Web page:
1. Home
  2. Media centre
  3. Europe’s global leadership is at stake over its next long term budget

Europe’s global leadership is at stake over its next long term budget

Brussels – Ahead of the European Council on 13-14 December 2018, ONE is calling on EU leaders to prioritize development aid in the next Multiannual Financial Framework (MFF) which will be discussed for the first time by heads of state in Brussels. The EU’s seven-year budget will take us to three years before the 2030 deadline for meeting the Sustainable Development Goals (SDGs) and will be crucial in defining whether the world is able – or not – to end extreme poverty.

The current European Commission’s proposal at €123bn will not put the EU on track to meet the SDGs or achieve 0.7% of GNI/ODA commitment, and leaders need to remedy this. If EU countries make progress towards the 0.7% development commitment, and if EU institutions continue to contribute about 20% of total EU aid, the next MFF aid budget will need to amount to €140bn.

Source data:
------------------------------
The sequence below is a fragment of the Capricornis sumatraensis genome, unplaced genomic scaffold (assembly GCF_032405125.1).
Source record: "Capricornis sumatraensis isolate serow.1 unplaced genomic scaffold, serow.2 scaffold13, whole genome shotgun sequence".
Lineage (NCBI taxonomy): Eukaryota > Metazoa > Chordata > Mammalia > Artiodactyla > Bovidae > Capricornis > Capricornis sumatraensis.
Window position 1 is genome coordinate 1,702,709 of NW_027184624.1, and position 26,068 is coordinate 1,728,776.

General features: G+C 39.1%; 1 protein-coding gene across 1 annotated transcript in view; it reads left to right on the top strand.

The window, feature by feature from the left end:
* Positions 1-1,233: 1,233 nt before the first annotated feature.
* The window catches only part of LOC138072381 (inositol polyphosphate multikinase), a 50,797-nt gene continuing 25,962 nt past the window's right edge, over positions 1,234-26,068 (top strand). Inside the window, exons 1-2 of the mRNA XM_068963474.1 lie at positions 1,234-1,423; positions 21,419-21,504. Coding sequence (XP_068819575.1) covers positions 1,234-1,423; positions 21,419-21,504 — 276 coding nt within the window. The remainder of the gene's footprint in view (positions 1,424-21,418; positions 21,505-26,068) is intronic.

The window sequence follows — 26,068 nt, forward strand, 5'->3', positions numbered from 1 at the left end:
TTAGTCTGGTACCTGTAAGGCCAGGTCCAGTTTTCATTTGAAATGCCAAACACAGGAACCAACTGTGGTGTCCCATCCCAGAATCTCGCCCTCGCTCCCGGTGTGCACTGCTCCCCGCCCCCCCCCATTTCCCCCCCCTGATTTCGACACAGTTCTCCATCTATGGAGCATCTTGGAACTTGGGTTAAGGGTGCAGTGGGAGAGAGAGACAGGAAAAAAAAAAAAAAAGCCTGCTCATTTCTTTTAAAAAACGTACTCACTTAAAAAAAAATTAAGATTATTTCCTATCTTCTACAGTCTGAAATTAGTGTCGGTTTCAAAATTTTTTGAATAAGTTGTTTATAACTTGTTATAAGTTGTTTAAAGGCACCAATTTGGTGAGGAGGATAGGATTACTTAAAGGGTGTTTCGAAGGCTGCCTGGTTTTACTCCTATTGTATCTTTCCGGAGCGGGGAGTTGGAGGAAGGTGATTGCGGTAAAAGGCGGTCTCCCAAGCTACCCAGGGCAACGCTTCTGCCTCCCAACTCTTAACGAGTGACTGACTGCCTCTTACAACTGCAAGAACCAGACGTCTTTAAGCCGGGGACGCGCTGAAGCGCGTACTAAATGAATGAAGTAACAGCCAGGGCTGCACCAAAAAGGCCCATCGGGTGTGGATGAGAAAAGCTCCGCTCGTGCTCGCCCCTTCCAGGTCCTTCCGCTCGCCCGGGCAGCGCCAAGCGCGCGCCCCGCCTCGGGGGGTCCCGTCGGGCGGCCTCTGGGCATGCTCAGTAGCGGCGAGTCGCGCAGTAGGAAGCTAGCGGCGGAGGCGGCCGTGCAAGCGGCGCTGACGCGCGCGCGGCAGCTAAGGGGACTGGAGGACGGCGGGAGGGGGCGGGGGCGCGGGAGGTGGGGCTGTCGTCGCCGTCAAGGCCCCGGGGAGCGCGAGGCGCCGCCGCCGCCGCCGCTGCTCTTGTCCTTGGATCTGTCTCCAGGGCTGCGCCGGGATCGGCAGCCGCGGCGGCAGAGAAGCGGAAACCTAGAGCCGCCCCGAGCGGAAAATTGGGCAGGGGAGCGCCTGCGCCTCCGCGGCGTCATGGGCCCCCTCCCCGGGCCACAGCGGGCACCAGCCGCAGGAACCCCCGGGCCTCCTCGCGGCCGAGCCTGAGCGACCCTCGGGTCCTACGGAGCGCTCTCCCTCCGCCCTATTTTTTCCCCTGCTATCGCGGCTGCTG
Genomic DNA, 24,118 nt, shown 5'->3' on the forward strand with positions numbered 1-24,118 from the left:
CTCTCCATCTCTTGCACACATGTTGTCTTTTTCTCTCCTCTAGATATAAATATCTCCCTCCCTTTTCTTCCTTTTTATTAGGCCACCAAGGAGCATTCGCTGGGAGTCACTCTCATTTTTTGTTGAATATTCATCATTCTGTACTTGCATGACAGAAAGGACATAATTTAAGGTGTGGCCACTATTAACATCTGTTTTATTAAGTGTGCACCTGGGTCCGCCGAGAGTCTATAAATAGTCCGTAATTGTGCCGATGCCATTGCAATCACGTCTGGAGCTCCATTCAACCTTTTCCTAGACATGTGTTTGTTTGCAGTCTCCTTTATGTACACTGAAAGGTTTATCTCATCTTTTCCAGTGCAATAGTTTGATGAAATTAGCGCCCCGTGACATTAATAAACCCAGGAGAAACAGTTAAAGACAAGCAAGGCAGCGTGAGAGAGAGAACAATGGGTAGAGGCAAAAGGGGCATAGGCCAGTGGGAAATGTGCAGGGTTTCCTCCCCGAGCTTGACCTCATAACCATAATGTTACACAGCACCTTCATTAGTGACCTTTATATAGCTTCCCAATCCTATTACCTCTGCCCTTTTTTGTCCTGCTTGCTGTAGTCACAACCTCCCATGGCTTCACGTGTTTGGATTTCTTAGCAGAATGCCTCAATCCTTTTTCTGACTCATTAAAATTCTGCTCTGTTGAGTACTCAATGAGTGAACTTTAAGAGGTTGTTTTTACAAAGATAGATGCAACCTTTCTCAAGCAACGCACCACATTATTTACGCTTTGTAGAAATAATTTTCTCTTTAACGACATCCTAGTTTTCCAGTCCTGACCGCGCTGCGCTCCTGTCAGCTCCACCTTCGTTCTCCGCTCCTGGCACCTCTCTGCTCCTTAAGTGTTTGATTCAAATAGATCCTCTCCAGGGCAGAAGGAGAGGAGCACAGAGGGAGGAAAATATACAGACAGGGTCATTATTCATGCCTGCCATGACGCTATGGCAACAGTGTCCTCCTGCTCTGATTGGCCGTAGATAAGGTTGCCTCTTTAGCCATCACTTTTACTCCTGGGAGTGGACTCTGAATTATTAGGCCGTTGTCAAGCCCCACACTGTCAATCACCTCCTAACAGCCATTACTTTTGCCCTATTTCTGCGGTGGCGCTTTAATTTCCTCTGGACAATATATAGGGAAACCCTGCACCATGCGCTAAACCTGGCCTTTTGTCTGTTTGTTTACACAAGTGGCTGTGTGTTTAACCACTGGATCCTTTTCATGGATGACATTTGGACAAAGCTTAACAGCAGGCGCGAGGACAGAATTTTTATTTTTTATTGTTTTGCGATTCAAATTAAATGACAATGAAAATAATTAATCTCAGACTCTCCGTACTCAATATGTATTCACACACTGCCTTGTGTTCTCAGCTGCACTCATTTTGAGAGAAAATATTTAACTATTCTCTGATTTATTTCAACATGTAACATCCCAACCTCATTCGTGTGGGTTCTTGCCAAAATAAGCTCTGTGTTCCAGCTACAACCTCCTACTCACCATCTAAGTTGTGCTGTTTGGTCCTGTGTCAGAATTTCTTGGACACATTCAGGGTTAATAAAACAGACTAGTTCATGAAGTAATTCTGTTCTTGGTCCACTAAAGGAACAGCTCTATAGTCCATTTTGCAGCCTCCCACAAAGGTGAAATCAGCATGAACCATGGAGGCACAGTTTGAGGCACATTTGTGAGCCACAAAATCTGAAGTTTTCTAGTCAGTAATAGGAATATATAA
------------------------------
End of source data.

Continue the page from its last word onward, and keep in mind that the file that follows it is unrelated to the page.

Friederike Röder, EU and France Director at The ONE Campaign, said:

“EU leaders have an opportunity tomorrow to start thinking long-term with the MFF. Migration and Brexit will make the headlines but EU leaders need to grab this opportunity to assert Europe’s role as a global leader committed to fighting extreme poverty and inequalities.

ONE’s analysis has revealed that a €140bn EU aid budget could give 32.5 million children access to school and deliver access to basic health and nutrition to 43.5 million people per year. The EU’s next MFF is more than a spreadsheet. It can actually make a real difference to people’s lives.

But the European Commission’s MFF proposal at just €123bn lags behind this potential and jeopardises the 0.7% target and the SDGs. We need EU leaders to put forward a budget that invests in potential and becomes a cornerstone of a new partnership between Africa and Europe.”


Notes to Editors:

An EU budget that invest in potential, ONE’s brief charting the results that EU aid could deliver at a time when Sub-Saharan Africa is home to more than half of the world’s extreme poor.